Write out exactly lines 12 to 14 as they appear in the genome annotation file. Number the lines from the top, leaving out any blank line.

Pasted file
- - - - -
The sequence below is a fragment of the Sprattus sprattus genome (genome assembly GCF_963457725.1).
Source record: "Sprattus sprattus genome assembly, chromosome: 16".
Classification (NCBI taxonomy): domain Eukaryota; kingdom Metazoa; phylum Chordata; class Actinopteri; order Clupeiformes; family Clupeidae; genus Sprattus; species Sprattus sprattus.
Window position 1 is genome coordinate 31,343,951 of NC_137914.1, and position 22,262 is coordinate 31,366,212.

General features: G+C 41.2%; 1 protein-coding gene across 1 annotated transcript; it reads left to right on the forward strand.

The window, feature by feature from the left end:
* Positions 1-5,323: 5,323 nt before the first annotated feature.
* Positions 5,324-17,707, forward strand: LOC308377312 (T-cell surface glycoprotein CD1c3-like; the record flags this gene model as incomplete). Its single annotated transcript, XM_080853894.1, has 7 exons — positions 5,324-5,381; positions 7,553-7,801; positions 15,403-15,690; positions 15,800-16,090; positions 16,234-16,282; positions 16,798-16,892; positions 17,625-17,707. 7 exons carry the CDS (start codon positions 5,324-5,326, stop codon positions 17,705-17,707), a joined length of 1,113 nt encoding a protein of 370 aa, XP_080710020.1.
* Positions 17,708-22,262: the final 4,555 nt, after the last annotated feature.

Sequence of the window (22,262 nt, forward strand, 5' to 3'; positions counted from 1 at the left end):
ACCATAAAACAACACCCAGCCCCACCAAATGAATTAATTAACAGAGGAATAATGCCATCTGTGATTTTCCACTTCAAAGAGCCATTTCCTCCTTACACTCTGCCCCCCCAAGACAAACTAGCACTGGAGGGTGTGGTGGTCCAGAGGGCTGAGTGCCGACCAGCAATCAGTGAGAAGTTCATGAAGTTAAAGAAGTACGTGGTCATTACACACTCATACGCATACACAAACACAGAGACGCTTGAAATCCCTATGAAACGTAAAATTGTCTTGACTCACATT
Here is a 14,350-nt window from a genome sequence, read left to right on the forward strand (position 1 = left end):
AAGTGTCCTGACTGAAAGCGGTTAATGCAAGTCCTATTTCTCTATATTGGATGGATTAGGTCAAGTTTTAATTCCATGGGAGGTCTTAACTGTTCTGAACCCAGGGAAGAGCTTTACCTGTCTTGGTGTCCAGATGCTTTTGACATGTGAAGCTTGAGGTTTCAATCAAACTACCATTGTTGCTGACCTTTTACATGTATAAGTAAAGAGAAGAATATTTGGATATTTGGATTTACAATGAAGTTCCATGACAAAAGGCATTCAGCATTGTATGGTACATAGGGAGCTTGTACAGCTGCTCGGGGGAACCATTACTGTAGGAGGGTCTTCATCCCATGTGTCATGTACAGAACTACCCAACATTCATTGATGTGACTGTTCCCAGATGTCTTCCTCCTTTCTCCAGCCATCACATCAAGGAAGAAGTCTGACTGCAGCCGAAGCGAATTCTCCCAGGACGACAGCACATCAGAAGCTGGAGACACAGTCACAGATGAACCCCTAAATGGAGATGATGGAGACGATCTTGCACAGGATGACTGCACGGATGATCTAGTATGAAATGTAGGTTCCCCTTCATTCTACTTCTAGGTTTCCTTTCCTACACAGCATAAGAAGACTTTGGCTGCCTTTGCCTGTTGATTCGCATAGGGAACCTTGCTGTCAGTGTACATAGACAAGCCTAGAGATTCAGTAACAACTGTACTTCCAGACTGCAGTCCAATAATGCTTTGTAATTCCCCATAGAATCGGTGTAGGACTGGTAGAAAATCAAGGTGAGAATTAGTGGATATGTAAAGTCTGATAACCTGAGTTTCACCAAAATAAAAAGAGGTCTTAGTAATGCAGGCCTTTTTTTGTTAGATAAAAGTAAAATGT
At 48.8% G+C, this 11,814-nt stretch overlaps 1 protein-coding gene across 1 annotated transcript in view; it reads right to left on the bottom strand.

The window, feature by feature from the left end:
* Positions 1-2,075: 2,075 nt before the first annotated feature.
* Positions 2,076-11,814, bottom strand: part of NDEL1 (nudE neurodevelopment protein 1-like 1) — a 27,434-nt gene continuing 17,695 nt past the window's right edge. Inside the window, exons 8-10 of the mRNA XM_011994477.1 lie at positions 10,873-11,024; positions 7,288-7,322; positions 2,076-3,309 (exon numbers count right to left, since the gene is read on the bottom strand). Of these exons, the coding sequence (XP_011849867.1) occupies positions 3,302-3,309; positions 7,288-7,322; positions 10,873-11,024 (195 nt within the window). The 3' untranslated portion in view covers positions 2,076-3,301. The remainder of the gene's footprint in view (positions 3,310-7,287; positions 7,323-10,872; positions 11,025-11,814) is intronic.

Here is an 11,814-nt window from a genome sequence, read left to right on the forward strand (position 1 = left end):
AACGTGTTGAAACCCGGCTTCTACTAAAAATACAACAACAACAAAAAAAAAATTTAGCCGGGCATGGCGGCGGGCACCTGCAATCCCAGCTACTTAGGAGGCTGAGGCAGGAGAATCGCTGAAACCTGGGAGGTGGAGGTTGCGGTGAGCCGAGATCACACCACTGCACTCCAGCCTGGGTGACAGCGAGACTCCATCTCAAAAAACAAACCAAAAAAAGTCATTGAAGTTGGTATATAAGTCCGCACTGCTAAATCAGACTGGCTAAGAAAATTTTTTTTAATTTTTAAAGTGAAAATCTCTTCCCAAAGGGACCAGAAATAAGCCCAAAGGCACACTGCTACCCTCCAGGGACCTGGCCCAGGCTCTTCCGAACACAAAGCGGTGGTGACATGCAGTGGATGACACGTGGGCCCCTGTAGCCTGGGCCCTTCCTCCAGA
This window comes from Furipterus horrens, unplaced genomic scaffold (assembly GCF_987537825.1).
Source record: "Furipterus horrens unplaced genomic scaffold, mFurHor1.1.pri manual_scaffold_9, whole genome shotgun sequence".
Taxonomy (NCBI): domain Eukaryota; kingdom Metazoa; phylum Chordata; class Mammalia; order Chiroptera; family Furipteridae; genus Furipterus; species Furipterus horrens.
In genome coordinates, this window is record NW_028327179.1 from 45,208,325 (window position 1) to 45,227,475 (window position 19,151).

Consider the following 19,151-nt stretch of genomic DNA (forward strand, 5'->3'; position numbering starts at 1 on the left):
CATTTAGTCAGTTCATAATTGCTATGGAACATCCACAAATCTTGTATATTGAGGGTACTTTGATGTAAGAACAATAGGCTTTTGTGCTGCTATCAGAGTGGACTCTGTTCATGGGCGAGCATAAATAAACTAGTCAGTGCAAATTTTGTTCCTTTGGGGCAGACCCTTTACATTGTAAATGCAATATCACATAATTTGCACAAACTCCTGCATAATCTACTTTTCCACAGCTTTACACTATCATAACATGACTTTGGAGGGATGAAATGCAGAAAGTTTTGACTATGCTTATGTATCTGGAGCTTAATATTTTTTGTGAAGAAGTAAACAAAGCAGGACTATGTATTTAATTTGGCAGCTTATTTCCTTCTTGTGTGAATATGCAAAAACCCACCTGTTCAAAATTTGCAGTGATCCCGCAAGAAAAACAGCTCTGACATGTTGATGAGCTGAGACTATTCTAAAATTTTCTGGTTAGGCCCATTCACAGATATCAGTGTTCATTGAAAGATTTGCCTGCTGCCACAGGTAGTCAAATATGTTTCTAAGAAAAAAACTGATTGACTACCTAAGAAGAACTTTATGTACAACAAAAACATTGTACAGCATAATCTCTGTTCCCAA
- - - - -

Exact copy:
Here is a 14,350-nt window from a genome sequence, read left to right on the forward strand (position 1 = left end):
AAGTGTCCTGACTGAAAGCGGTTAATGCAAGTCCTATTTCTCTATATTGGATGGATTAGGTCAAGTTTTAATTCCATGGGAGGTCTTAACTGTTCTGAACCCAGGGAAGAGCTTTACCTGTCTTGGTGTCCAGATGCTTTTGACATGTGAAGCTTGAGGTTTCAATCAAACTACCATTGTTGCTGACCTTTTACATGTATAAGTAAAGAGAAGAATATTTGGATATTTGGATTTACAATGAAGTTCCATGACAAAAGGCATTCAGCATTGTATGGTACATAGGGAGCTTGTACAGCTGCTCGGGGGAACCATTACTGTAGGAGGGTCTTCATCCCATGTGTCATGTACAGAACTACCCAACATTCATTGATGTGACTGTTCCCAGATGTCTTCCTCCTTTCTCCAGCCATCACATCAAGGAAGAAGTCTGACTGCAGCCGAAGCGAATTCTCCCAGGACGACAGCACATCAGAAGCTGGAGACACAGTCACAGATGAACCCCTAAATGGAGATGATGGAGACGATCTTGCACAGGATGACTGCACGGATGATCTAGTATGAAATGTAGGTTCCCCTTCATTCTACTTCTAGGTTTCCTTTCCTACACAGCATAAGAAGACTTTGGCTGCCTTTGCCTGTTGATTCGCATAGGGAACCTTGCTGTCAGTGTACATAGACAAGCCTAGAGATTCAGTAACAACTGTACTTCCAGACTGCAGTCCAATAATGCTTTGTAATTCCCCATAGAATCGGTGTAGGACTGGTAGAAAATCAAGGTGAGAATTAGTGGATATGTAAAGTCTGATAACCTGAGTTTCACCAAAATAAAAAGAGGTCTTAGTAATGCAGGCCTTTTTTTGTTAGATAAAAGTAAAATGT
At 48.8% G+C, this 11,814-nt stretch overlaps 1 protein-coding gene across 1 annotated transcript in view; it reads right to left on the bottom strand.